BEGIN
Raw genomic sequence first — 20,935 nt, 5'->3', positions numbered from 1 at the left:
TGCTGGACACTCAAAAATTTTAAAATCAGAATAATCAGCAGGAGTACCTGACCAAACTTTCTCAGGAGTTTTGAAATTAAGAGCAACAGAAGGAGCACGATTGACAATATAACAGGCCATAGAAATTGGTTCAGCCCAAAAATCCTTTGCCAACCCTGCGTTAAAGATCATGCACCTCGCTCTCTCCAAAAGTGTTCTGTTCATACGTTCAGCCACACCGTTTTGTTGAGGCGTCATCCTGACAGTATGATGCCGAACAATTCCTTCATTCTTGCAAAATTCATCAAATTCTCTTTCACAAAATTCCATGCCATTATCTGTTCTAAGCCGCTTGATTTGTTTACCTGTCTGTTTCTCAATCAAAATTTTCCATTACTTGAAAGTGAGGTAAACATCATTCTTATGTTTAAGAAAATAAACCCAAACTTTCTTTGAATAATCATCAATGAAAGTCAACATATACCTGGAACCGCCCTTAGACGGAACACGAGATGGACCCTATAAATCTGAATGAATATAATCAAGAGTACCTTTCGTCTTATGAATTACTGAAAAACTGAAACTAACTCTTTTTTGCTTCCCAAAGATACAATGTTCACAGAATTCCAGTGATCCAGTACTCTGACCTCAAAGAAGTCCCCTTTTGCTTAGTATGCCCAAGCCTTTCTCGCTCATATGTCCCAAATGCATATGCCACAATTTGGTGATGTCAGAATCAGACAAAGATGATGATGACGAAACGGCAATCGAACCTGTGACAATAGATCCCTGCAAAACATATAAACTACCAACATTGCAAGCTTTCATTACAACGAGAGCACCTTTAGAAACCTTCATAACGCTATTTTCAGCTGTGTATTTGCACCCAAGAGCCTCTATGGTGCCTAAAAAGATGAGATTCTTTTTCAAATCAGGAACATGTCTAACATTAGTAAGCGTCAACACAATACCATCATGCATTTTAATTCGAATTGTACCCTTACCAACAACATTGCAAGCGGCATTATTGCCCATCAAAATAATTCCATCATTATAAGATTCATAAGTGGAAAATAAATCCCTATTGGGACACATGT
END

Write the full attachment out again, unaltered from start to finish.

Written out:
Raw genomic sequence first — 20,935 nt, 5'->3', positions numbered from 1 at the left:
TGCTGGACACTCAAAAATTTTAAAATCAGAATAATCAGCAGGAGTACCTGACCAAACTTTCTCAGGAGTTTTGAAATTAAGAGCAACAGAAGGAGCACGATTGACAATATAACAGGCCATAGAAATTGGTTCAGCCCAAAAATCCTTTGCCAACCCTGCGTTAAAGATCATGCACCTCGCTCTCTCCAAAAGTGTTCTGTTCATACGTTCAGCCACACCGTTTTGTTGAGGCGTCATCCTGACAGTATGATGCCGAACAATTCCTTCATTCTTGCAAAATTCATCAAATTCTCTTTCACAAAATTCCATGCCATTATCTGTTCTAAGCCGCTTGATTTGTTTACCTGTCTGTTTCTCAATCAAAATTTTCCATTACTTGAAAGTGAGGTAAACATCATTCTTATGTTTAAGAAAATAAACCCAAACTTTCTTTGAATAATCATCAATGAAAGTCAACATATACCTGGAACCGCCCTTAGACGGAACACGAGATGGACCCTATAAATCTGAATGAATATAATCAAGAGTACCTTTCGTCTTATGAATTACTGAAAAACTGAAACTAACTCTTTTTTGCTTCCCAAAGATACAATGTTCACAGAATTCCAGTGATCCAGTACTCTGACCTCAAAGAAGTCCCCTTTTGCTTAGTATGCCCAAGCCTTTCTCGCTCATATGTCCCAAATGCATATGCCACAATTTGGTGATGTCAGAATCAGACAAAGATGATGATGACGAAACGGCAATCGAACCTGTGACAATAGATCCCTGCAAAACATATAAACTACCAACATTGCAAGCTTTCATTACAACGAGAGCACCTTTAGAAACCTTCATAACGCTATTTTCAGCTGTGTATTTGCACCCAAGAGCCTCTATGGTGCCTAAAAAGATGAGATTCTTTTTCAAATCAGGAACATGTCTAACATTAGTAAGCGTCAACACAATACCATCATGCATTTTAATTCGAATTGTACCCTTACCAACAACATTGCAAGCGGCATTATTGCCCATCAAAATAATTCCATCATTATAAGATTCATAAGTGGAAAATAAATCCCTATTGGGACACATGT